Why Family Matters

Did you know that children in single-parent homes are more likely to be poor? In 1964, only 7% of births in America were outside marriage. Today, this number has climbed to more than 40%.

Marriage reduces the probability of child poverty by 80% and children raised by married parents are more likely to avoid risks that would hinder their ability to thrive like lower educational attainment, delinquency, non-marital pregnancy and childbearing. Marriage is also one of the top factors in promoting human happiness.

 

Sex is cheap. Ease in sexual access has created an earthquake in the contemporary “mating market.”

The fall-out – failed relationships, wasted time, and a longer and more uncertain pathway to marriage – was made possible by our shared technologies more than by fissures in politics or religion.

Adolescents who regularly participate in religious activities, pray, and/or place greater importance on religion in their lives are less likely to engage in high-risk behavior such as substance abuse and sexual activity. In addition, they are less likely to exhibit anti-social behavior such as vandalism and delinquency.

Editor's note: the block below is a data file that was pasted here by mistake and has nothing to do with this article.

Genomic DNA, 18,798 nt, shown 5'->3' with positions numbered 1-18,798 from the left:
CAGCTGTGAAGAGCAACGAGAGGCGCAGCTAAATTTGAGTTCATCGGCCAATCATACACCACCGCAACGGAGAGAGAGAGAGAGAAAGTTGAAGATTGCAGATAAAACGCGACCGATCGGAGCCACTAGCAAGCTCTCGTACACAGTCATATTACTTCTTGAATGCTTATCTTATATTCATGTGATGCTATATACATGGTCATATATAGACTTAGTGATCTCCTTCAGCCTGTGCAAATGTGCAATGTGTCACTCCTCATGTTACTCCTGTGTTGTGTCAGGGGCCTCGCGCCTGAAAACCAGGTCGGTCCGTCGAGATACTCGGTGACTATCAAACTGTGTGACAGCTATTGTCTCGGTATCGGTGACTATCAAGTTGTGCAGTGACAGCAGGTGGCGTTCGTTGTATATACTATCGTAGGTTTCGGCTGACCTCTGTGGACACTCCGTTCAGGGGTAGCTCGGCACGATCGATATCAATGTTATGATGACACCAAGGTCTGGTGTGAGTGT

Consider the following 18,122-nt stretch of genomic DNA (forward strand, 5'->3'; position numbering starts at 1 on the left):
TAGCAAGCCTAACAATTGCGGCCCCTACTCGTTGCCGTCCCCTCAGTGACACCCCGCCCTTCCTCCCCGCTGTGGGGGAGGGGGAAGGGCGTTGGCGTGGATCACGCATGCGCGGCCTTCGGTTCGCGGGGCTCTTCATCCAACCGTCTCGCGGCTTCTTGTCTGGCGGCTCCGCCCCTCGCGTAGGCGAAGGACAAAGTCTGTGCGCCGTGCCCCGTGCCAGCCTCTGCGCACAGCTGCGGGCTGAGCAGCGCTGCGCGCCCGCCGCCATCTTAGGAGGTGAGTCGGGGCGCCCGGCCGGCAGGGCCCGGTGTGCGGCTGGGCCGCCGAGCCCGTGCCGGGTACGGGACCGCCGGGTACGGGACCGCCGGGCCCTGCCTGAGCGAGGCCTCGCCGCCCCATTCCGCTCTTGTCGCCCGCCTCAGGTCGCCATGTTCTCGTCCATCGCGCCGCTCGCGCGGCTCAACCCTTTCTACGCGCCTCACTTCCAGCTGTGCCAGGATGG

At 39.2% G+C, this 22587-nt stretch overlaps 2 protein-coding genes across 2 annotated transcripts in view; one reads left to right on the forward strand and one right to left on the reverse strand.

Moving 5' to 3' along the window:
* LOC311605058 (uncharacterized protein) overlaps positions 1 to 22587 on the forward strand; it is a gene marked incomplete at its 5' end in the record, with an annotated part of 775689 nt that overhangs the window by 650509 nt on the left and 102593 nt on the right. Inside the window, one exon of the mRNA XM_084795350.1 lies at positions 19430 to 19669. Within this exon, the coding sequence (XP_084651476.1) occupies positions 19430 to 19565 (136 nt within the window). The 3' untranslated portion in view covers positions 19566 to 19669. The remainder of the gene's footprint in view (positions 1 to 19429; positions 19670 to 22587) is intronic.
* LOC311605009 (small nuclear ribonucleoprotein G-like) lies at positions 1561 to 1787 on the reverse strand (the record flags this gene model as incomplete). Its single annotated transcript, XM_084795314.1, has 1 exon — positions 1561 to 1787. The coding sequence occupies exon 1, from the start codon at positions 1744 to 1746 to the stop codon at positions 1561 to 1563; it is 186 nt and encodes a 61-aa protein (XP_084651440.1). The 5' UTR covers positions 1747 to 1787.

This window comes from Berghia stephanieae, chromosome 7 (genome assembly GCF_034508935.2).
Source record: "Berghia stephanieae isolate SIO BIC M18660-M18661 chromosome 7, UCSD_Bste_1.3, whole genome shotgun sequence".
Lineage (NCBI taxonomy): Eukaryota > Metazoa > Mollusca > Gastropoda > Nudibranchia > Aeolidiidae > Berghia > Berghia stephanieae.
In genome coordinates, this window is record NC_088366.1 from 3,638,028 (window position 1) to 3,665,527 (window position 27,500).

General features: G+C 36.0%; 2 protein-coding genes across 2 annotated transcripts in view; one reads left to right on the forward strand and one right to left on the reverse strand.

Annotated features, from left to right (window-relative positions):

The intact family appears to act as a protective factor against substance abuse among young people. Living with married biological or adoptive parents is associated with a lower risk of adolescent substance abuse, including smoking, drinking, and drug use.

Fathers’ involvement in their children’s lives contributes to a variety of positive outcomes for children and youth, including higher academic performance and a decreased likelihood of anti-social behavior, early sexual activity, teen pregnancy, and substance abuse.

Marital status is linked to economic prospects. Compared with unmarried peers, married individuals tend to pursue practices that can lead to greater financial stability and wealth accumulation, such as home ownership, investment in stocks, and maintaining a savings account.

 

 

Brad Wilcox: When Marriage Disappears

This isn’t the LDS EFY speaker, Brad Wilcox. This is a non-member who teaches at the U of Virginia. This guy is a sharp sociologist.

Marriage and family facilitates faith, among so much else that is good.

Watch a few of his videos:

Short video by Prager University:

The Good Dad: The Transformative Power of Fatherhood for Men and Children.

W. Bradford Wilcox, associate professor of Sociology and director of the National Marriage Project at the University of Virginia, remarks on marriage, economics, and poverty during a plenary panel at the World Congress of Families IX, October 29, 2015.